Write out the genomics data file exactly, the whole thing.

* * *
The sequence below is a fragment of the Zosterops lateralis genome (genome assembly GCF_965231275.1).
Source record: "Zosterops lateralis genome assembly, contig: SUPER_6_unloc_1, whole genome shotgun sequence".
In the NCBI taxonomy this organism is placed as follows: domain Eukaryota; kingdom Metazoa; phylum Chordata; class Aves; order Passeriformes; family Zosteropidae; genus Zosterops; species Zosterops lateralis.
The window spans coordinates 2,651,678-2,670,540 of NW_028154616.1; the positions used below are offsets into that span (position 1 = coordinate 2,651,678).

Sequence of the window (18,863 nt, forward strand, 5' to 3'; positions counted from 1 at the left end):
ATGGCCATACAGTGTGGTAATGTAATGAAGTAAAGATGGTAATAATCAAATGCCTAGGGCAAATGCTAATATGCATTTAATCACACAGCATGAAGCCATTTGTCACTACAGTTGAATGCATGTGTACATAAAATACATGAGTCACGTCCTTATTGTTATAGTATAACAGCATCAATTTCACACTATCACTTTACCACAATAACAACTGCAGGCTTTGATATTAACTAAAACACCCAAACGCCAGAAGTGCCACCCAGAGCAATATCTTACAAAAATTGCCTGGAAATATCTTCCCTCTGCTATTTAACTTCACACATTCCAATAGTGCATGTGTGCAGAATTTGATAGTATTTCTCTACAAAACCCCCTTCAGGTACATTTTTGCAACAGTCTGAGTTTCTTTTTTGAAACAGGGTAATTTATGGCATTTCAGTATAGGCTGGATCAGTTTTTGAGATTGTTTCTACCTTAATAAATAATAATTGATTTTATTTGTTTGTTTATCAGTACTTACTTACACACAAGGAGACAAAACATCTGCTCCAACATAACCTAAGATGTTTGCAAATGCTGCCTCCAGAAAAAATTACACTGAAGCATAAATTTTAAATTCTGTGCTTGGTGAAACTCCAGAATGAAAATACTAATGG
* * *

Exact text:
The sequence below is a fragment of the Zosterops lateralis genome (genome assembly GCF_965231275.1).
Source record: "Zosterops lateralis genome assembly, contig: SUPER_6_unloc_1, whole genome shotgun sequence".
In the NCBI taxonomy this organism is placed as follows: domain Eukaryota; kingdom Metazoa; phylum Chordata; class Aves; order Passeriformes; family Zosteropidae; genus Zosterops; species Zosterops lateralis.
The window spans coordinates 2,651,678-2,670,540 of NW_028154616.1; the positions used below are offsets into that span (position 1 = coordinate 2,651,678).

Sequence of the window (18,863 nt, forward strand, 5' to 3'; positions counted from 1 at the left end):
ATGGCCATACAGTGTGGTAATGTAATGAAGTAAAGATGGTAATAATCAAATGCCTAGGGCAAATGCTAATATGCATTTAATCACACAGCATGAAGCCATTTGTCACTACAGTTGAATGCATGTGTACATAAAATACATGAGTCACGTCCTTATTGTTATAGTATAACAGCATCAATTTCACACTATCACTTTACCACAATAACAACTGCAGGCTTTGATATTAACTAAAACACCCAAACGCCAGAAGTGCCACCCAGAGCAATATCTTACAAAAATTGCCTGGAAATATCTTCCCTCTGCTATTTAACTTCACACATTCCAATAGTGCATGTGTGCAGAATTTGATAGTATTTCTCTACAAAACCCCCTTCAGGTACATTTTTGCAACAGTCTGAGTTTCTTTTTTGAAACAGGGTAATTTATGGCATTTCAGTATAGGCTGGATCAGTTTTTGAGATTGTTTCTACCTTAATAAATAATAATTGATTTTATTTGTTTGTTTATCAGTACTTACTTACACACAAGGAGACAAAACATCTGCTCCAACATAACCTAAGATGTTTGCAAATGCTGCCTCCAGAAAAAATTACACTGAAGCATAAATTTTAAATTCTGTGCTTGGTGAAACTCCAGAATGAAAATACTAATGG